Saturday 23 September 2017

'Mayo are in the best position they've been in in a long time - as long as they don't over-think it'

Armagh ace insists physicality of Westerners will test Dubs

David Clarke, Jason Doherty and Andy Moran of Mayo celebrate
David Clarke, Jason Doherty and Andy Moran of Mayo celebrate
Colm Keys

Colm Keys

When Oisín McConville floats the prospect of going to see Dublin playing football to his five-year-old son, the coat is on and he's out to the car without a response even required.

Put the same offer for a trip to an Ulster Championship match, even one involving an Armagh team featuring his cousin and other Crossmaglen players, and the response is more muted.

"He's only five and football nuts - whenever I say I'm going to a Dublin game he wants to go," said McConville.

"If I tell him I'm going to an Ulster Championship match, maybe even Armagh, he'll take it or leave it. If he wants to see football, he'll go to the Dublin match. How they dispensed with Tyrone in the first 20 minutes - I was just sitting back enjoying it.

Oisin McConville at the launch of the second National Concussion Symposium, which will be hosted by Bon Secours Health System and UPMC in association with the GAA in Croke Park on October 7. Photo by Cody Glenn/Sportsfile
Oisin McConville at the launch of the second National Concussion Symposium, which will be hosted by Bon Secours Health System and UPMC in association with the GAA in Croke Park on October 7. Photo by Cody Glenn/Sportsfile

"That's the way people are. That's why there's a scramble from all over the country to go and see this game," said McConville.

"I think this All-Ireland final can eclipse the hurling for the first year in a long time. Because I can't see how this could be a poor game, I really can't. Mayo are in the best position they've been in in a long time - as long as they don't over-think it.

"If they play with the energy they've been playing with, it should make for an awesome All-Ireland final."

McConville, speaking at the launch of the second National Concussion Symposium hosted by Bon Secours Health System and UPMC in association with the GAA, at which he will be a guest, said Ulster football, in general, got a "rude awakening" with Tyrone's defeat to Dublin in last week's All-Ireland semi-final.

"That style of play, when we seem to get to the bigger games, that's when it's more difficult to play that defensive system in a pitch like Croke Park.

It's easier to play it at provincial venues, where we're used to seeing that, where it's tighter and if both teams are playing the same way, which is normally what happens, both teams match up.

"There's nobody really thinking outside the box in Ulster as regards playing a bit more on the front foot. When Mattie McGleenan took over Cavan last year, he said that he was going to change things and that it was going to be completely different. And it was - for about 35 minutes! And then he realised, 'That's not going to work up here. It's not going to work in Division 1'. He changed things immediately," recalled McConville.

"I was hoping they would have been the team that would turn things around a little bit. Maybe it is time that some other team stepped up.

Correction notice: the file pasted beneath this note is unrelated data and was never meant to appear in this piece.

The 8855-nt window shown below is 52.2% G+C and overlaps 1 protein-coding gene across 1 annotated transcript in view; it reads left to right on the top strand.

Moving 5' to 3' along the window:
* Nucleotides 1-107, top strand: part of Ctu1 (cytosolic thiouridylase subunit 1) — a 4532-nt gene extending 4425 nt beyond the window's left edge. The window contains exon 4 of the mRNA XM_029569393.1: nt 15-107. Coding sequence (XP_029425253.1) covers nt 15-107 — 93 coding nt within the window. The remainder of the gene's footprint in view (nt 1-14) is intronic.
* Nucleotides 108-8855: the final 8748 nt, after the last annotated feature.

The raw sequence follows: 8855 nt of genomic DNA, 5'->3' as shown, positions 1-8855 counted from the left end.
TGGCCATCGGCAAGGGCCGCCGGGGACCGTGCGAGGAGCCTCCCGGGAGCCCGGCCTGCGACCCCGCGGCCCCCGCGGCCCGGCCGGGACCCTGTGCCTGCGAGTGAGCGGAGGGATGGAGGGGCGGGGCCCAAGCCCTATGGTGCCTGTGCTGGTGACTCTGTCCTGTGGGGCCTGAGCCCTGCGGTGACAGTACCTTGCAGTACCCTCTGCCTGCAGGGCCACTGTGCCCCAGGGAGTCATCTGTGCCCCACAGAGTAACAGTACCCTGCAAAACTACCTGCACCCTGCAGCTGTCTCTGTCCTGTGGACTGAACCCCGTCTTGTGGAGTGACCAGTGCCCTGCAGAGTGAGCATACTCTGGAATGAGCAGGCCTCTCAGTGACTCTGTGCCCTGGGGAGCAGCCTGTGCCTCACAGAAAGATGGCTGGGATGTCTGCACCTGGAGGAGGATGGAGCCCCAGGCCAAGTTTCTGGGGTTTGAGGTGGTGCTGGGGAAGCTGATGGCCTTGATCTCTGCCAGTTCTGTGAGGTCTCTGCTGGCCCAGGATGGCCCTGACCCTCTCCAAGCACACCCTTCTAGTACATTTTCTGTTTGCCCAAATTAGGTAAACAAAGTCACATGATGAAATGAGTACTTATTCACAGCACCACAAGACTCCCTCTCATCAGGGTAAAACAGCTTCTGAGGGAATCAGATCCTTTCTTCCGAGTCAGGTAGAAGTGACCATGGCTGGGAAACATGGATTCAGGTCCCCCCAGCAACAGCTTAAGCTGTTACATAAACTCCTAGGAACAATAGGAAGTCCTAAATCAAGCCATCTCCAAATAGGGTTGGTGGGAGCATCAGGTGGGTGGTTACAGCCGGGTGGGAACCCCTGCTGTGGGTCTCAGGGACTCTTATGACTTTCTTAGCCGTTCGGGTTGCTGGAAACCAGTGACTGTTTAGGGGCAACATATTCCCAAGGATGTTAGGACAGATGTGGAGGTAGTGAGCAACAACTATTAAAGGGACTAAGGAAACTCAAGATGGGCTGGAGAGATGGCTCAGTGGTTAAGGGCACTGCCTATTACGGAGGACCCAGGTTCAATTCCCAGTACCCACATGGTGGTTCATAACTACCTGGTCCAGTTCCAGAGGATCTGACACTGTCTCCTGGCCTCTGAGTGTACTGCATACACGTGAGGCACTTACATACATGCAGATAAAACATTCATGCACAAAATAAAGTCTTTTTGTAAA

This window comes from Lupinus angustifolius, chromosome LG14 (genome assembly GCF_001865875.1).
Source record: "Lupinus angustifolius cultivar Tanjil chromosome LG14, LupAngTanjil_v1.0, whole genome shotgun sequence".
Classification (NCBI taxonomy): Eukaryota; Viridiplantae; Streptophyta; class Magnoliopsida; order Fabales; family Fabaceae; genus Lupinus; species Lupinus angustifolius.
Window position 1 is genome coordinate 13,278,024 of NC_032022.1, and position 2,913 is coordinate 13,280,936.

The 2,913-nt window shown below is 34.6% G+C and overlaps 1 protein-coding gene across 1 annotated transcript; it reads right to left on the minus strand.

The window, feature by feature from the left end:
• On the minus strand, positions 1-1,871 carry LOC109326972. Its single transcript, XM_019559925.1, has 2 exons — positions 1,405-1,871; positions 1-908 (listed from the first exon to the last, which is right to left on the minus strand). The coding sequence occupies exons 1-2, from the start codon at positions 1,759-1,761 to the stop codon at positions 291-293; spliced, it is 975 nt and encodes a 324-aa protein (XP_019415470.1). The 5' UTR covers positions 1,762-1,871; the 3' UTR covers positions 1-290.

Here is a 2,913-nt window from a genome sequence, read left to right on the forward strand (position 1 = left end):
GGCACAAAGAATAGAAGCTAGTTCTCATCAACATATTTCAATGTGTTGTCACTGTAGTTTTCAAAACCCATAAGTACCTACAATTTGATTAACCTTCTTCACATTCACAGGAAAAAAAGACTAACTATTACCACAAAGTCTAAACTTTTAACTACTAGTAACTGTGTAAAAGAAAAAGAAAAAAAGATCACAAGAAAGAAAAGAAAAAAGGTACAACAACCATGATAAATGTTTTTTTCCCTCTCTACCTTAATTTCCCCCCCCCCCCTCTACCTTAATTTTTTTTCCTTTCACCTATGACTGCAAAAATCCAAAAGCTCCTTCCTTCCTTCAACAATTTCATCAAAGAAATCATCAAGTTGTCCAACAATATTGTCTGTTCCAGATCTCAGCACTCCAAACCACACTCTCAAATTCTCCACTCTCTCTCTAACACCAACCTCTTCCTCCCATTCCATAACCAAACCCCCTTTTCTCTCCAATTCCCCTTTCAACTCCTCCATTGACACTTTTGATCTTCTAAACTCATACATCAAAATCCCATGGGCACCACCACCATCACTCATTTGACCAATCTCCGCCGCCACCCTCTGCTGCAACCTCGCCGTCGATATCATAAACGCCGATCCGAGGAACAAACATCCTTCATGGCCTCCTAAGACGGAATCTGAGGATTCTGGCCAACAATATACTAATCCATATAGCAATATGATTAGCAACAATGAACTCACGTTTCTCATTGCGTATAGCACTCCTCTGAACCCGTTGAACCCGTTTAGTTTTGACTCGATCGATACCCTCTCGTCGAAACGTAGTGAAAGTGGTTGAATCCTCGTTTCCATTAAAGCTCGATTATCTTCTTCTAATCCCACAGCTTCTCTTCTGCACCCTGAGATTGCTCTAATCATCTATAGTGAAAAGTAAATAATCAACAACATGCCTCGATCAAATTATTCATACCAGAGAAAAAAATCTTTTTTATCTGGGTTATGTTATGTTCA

"The biggest thing from a Donegal point of view, for whoever was to take that job, in refreshing that group of players is to completely play it a different way. I think they looked tired from playing that system.

"When Tyrone come up here against Dublin, everybody was expecting them to put it up to Dublin, even to frustrate them for a while, but they couldn't even manage that. The game was over after 10 or 15 minutes effectively. Ulster football isn't in a great place," he admitted.

McConville believes that Tyrone won't change much from how they currently play despite the defeat and feels Mickey Harte, confirmed for a further three years earlier this week, may seek more assistance. "It's unlikely he's going to change things dramatically. I think he still thinks that's the best way he can win," said McConville.

Read more here:

"Maybe it's time for him to take in somebody alongside himself and Gavin Devlin, a Canavan or a Dooher or a Fergal Logan or somebody who's had a bit of success with that U-21 team.

"I'd love if Tyrone getting beaten in a semi-final meant that they would go away and look at how they play football but I still think the biggest lesson the last day was what it takes to challenge at that level. I don't think they'll go away and say, 'we need to change our system', believe it or not."

McConville is almost certain that the 'big four' will remain intact next year despite the evolution of the round robin All-Ireland quarter-final series and feels Mayo still have the best chance of ending Dublin's three-year unbeaten championship sequence.

"They're the only team that can match Dublin physically and athletically, and that makes a hell of a difference.

"The biggest difference I've seen between the two semi-finalists is the ability of Dublin and Mayo to make up the ground and get the players to close down the space. Tyrone and Kerry could do that, but they couldn't execute the tackle when they got there. Mayo and Dublin have that power, that pace. They can execute those tackles when they get there." The former Armagh player feels Mayo don't have to "pull a rabbit out of the hat.

"They don't need to over-think it, they just need to turn up and play with the energy they've been playing with. They can win it."

McConville is open to an involvement with the Laois hurlers again next season after being invited on to Eamonn Kelly's backroom team prior to this year's championship.

Irish Independent

Editor's Choice

Also in Sport